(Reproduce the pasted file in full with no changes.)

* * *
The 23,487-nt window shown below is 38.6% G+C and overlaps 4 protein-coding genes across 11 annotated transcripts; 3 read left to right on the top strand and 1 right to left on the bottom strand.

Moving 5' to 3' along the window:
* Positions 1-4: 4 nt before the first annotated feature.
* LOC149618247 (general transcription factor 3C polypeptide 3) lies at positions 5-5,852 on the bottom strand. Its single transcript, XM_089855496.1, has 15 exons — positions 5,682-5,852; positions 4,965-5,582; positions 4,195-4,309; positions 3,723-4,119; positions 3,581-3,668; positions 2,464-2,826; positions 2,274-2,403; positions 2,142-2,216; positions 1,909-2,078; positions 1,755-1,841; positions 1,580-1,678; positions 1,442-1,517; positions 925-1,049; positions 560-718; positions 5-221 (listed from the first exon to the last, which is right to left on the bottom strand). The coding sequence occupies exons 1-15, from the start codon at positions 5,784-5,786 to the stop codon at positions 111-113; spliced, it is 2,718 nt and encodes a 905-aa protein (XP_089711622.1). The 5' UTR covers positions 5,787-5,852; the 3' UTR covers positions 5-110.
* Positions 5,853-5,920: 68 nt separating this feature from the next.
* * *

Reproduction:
The 23,487-nt window shown below is 38.6% G+C and overlaps 4 protein-coding genes across 11 annotated transcripts; 3 read left to right on the top strand and 1 right to left on the bottom strand.

Moving 5' to 3' along the window:
* Positions 1-4: 4 nt before the first annotated feature.
* LOC149618247 (general transcription factor 3C polypeptide 3) lies at positions 5-5,852 on the bottom strand. Its single transcript, XM_089855496.1, has 15 exons — positions 5,682-5,852; positions 4,965-5,582; positions 4,195-4,309; positions 3,723-4,119; positions 3,581-3,668; positions 2,464-2,826; positions 2,274-2,403; positions 2,142-2,216; positions 1,909-2,078; positions 1,755-1,841; positions 1,580-1,678; positions 1,442-1,517; positions 925-1,049; positions 560-718; positions 5-221 (listed from the first exon to the last, which is right to left on the bottom strand). The coding sequence occupies exons 1-15, from the start codon at positions 5,784-5,786 to the stop codon at positions 111-113; spliced, it is 2,718 nt and encodes a 905-aa protein (XP_089711622.1). The 5' UTR covers positions 5,787-5,852; the 3' UTR covers positions 5-110.
* Positions 5,853-5,920: 68 nt separating this feature from the next.